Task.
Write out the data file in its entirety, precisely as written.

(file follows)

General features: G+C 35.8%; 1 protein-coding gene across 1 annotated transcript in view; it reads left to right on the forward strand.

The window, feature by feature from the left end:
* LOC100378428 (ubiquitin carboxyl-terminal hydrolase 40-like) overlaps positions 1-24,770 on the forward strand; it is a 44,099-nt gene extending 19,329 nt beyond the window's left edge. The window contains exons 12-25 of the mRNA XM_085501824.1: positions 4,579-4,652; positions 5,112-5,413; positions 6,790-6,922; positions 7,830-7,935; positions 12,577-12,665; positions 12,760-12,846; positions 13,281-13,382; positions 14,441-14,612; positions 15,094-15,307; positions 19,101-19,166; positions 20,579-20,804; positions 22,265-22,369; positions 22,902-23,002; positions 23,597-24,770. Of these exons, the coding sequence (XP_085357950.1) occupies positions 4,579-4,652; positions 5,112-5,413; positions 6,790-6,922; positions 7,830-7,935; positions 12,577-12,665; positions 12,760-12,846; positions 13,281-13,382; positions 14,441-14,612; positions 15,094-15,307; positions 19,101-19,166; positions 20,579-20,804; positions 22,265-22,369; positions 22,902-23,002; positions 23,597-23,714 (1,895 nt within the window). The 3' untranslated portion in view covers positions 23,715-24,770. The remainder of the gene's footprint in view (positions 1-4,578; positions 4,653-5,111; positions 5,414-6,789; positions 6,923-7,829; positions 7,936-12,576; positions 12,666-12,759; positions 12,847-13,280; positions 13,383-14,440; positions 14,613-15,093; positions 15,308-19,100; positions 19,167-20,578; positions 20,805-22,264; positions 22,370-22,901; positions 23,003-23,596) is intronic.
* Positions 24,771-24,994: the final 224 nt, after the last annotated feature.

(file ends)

General features: G+C 35.8%; 1 protein-coding gene across 1 annotated transcript in view; it reads left to right on the forward strand.

The window, feature by feature from the left end:
* LOC100378428 (ubiquitin carboxyl-terminal hydrolase 40-like) overlaps positions 1-24,770 on the forward strand; it is a 44,099-nt gene extending 19,329 nt beyond the window's left edge. The window contains exons 12-25 of the mRNA XM_085501824.1: positions 4,579-4,652; positions 5,112-5,413; positions 6,790-6,922; positions 7,830-7,935; positions 12,577-12,665; positions 12,760-12,846; positions 13,281-13,382; positions 14,441-14,612; positions 15,094-15,307; positions 19,101-19,166; positions 20,579-20,804; positions 22,265-22,369; positions 22,902-23,002; positions 23,597-24,770. Of these exons, the coding sequence (XP_085357950.1) occupies positions 4,579-4,652; positions 5,112-5,413; positions 6,790-6,922; positions 7,830-7,935; positions 12,577-12,665; positions 12,760-12,846; positions 13,281-13,382; positions 14,441-14,612; positions 15,094-15,307; positions 19,101-19,166; positions 20,579-20,804; positions 22,265-22,369; positions 22,902-23,002; positions 23,597-23,714 (1,895 nt within the window). The 3' untranslated portion in view covers positions 23,715-24,770. The remainder of the gene's footprint in view (positions 1-4,578; positions 4,653-5,111; positions 5,414-6,789; positions 6,923-7,829; positions 7,936-12,576; positions 12,666-12,759; positions 12,847-13,280; positions 13,383-14,440; positions 14,613-15,093; positions 15,308-19,100; positions 19,167-20,578; positions 20,805-22,264; positions 22,370-22,901; positions 23,003-23,596) is intronic.
* Positions 24,771-24,994: the final 224 nt, after the last annotated feature.